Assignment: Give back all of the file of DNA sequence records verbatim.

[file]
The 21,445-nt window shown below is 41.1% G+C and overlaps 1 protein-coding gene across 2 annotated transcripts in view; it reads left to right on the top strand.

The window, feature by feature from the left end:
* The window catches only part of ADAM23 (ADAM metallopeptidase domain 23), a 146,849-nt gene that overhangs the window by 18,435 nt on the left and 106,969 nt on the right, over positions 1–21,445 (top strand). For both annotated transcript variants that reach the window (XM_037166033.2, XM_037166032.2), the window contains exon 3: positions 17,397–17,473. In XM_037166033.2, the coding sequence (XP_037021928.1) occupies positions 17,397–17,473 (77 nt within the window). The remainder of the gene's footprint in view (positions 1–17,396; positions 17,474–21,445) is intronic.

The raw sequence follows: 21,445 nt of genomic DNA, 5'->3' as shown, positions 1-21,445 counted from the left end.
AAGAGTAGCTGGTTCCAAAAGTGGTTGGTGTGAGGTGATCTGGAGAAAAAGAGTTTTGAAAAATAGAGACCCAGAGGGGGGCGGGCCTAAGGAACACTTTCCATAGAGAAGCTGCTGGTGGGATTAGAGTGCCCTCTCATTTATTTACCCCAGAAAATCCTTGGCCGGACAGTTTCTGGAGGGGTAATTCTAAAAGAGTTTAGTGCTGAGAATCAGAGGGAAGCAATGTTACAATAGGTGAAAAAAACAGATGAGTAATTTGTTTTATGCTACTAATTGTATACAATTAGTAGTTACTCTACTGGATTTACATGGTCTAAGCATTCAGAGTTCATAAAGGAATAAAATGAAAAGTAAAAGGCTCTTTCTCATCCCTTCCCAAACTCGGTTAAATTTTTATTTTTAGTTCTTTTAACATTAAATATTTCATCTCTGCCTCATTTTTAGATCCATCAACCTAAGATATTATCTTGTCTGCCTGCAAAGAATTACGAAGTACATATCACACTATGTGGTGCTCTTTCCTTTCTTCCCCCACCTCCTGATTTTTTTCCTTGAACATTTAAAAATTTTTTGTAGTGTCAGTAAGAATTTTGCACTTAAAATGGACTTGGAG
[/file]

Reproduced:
The 21,445-nt window shown below is 41.1% G+C and overlaps 1 protein-coding gene across 2 annotated transcripts in view; it reads left to right on the top strand.

The window, feature by feature from the left end:
* The window catches only part of ADAM23 (ADAM metallopeptidase domain 23), a 146,849-nt gene that overhangs the window by 18,435 nt on the left and 106,969 nt on the right, over positions 1–21,445 (top strand). For both annotated transcript variants that reach the window (XM_037166033.2, XM_037166032.2), the window contains exon 3: positions 17,397–17,473. In XM_037166033.2, the coding sequence (XP_037021928.1) occupies positions 17,397–17,473 (77 nt within the window). The remainder of the gene's footprint in view (positions 1–17,396; positions 17,474–21,445) is intronic.

The raw sequence follows: 21,445 nt of genomic DNA, 5'->3' as shown, positions 1-21,445 counted from the left end.
AAGAGTAGCTGGTTCCAAAAGTGGTTGGTGTGAGGTGATCTGGAGAAAAAGAGTTTTGAAAAATAGAGACCCAGAGGGGGGCGGGCCTAAGGAACACTTTCCATAGAGAAGCTGCTGGTGGGATTAGAGTGCCCTCTCATTTATTTACCCCAGAAAATCCTTGGCCGGACAGTTTCTGGAGGGGTAATTCTAAAAGAGTTTAGTGCTGAGAATCAGAGGGAAGCAATGTTACAATAGGTGAAAAAAACAGATGAGTAATTTGTTTTATGCTACTAATTGTATACAATTAGTAGTTACTCTACTGGATTTACATGGTCTAAGCATTCAGAGTTCATAAAGGAATAAAATGAAAAGTAAAAGGCTCTTTCTCATCCCTTCCCAAACTCGGTTAAATTTTTATTTTTAGTTCTTTTAACATTAAATATTTCATCTCTGCCTCATTTTTAGATCCATCAACCTAAGATATTATCTTGTCTGCCTGCAAAGAATTACGAAGTACATATCACACTATGTGGTGCTCTTTCCTTTCTTCCCCCACCTCCTGATTTTTTTCCTTGAACATTTAAAAATTTTTTGTAGTGTCAGTAAGAATTTTGCACTTAAAATGGACTTGGAG